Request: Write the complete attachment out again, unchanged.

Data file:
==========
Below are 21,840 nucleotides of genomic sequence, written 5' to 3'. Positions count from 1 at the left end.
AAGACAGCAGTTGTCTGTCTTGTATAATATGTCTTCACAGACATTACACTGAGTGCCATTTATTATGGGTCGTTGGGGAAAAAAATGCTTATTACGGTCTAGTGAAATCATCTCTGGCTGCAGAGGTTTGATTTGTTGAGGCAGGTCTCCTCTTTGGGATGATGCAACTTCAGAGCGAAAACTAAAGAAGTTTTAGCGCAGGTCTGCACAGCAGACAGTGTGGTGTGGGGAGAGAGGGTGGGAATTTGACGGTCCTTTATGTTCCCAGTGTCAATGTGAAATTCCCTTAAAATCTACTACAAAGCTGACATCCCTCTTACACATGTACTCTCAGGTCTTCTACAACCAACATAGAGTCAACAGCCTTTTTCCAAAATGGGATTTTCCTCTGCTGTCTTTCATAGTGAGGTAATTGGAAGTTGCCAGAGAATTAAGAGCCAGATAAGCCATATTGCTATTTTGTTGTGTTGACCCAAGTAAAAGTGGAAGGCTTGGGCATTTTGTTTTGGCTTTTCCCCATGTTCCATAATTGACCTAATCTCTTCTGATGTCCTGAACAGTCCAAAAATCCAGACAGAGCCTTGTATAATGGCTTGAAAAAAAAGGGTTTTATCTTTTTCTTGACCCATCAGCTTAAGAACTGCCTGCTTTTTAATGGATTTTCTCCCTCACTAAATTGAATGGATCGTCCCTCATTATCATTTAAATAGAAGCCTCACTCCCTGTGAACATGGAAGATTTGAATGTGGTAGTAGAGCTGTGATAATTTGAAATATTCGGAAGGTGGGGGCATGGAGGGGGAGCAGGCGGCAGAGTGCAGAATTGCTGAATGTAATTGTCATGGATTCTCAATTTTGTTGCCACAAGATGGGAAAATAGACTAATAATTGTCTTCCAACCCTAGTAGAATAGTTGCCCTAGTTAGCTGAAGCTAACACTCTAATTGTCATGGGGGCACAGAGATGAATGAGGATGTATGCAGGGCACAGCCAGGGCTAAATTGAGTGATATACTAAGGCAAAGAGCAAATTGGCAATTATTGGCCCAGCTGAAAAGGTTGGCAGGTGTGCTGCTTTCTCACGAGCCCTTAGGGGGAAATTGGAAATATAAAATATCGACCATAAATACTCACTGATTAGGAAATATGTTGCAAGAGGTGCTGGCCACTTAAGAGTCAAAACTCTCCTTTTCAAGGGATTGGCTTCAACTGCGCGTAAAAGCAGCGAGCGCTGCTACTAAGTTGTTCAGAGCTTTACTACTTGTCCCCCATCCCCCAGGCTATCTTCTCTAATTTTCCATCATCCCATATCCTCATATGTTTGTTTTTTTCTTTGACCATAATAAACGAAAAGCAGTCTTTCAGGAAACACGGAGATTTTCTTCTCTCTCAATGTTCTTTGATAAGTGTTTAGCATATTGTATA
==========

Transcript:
Below are 21,840 nucleotides of genomic sequence, written 5' to 3'. Positions count from 1 at the left end.
AAGACAGCAGTTGTCTGTCTTGTATAATATGTCTTCACAGACATTACACTGAGTGCCATTTATTATGGGTCGTTGGGGAAAAAAATGCTTATTACGGTCTAGTGAAATCATCTCTGGCTGCAGAGGTTTGATTTGTTGAGGCAGGTCTCCTCTTTGGGATGATGCAACTTCAGAGCGAAAACTAAAGAAGTTTTAGCGCAGGTCTGCACAGCAGACAGTGTGGTGTGGGGAGAGAGGGTGGGAATTTGACGGTCCTTTATGTTCCCAGTGTCAATGTGAAATTCCCTTAAAATCTACTACAAAGCTGACATCCCTCTTACACATGTACTCTCAGGTCTTCTACAACCAACATAGAGTCAACAGCCTTTTTCCAAAATGGGATTTTCCTCTGCTGTCTTTCATAGTGAGGTAATTGGAAGTTGCCAGAGAATTAAGAGCCAGATAAGCCATATTGCTATTTTGTTGTGTTGACCCAAGTAAAAGTGGAAGGCTTGGGCATTTTGTTTTGGCTTTTCCCCATGTTCCATAATTGACCTAATCTCTTCTGATGTCCTGAACAGTCCAAAAATCCAGACAGAGCCTTGTATAATGGCTTGAAAAAAAAGGGTTTTATCTTTTTCTTGACCCATCAGCTTAAGAACTGCCTGCTTTTTAATGGATTTTCTCCCTCACTAAATTGAATGGATCGTCCCTCATTATCATTTAAATAGAAGCCTCACTCCCTGTGAACATGGAAGATTTGAATGTGGTAGTAGAGCTGTGATAATTTGAAATATTCGGAAGGTGGGGGCATGGAGGGGGAGCAGGCGGCAGAGTGCAGAATTGCTGAATGTAATTGTCATGGATTCTCAATTTTGTTGCCACAAGATGGGAAAATAGACTAATAATTGTCTTCCAACCCTAGTAGAATAGTTGCCCTAGTTAGCTGAAGCTAACACTCTAATTGTCATGGGGGCACAGAGATGAATGAGGATGTATGCAGGGCACAGCCAGGGCTAAATTGAGTGATATACTAAGGCAAAGAGCAAATTGGCAATTATTGGCCCAGCTGAAAAGGTTGGCAGGTGTGCTGCTTTCTCACGAGCCCTTAGGGGGAAATTGGAAATATAAAATATCGACCATAAATACTCACTGATTAGGAAATATGTTGCAAGAGGTGCTGGCCACTTAAGAGTCAAAACTCTCCTTTTCAAGGGATTGGCTTCAACTGCGCGTAAAAGCAGCGAGCGCTGCTACTAAGTTGTTCAGAGCTTTACTACTTGTCCCCCATCCCCCAGGCTATCTTCTCTAATTTTCCATCATCCCATATCCTCATATGTTTGTTTTTTTCTTTGACCATAATAAACGAAAAGCAGTCTTTCAGGAAACACGGAGATTTTCTTCTCTCTCAATGTTCTTTGATAAGTGTTTAGCATATTGTATA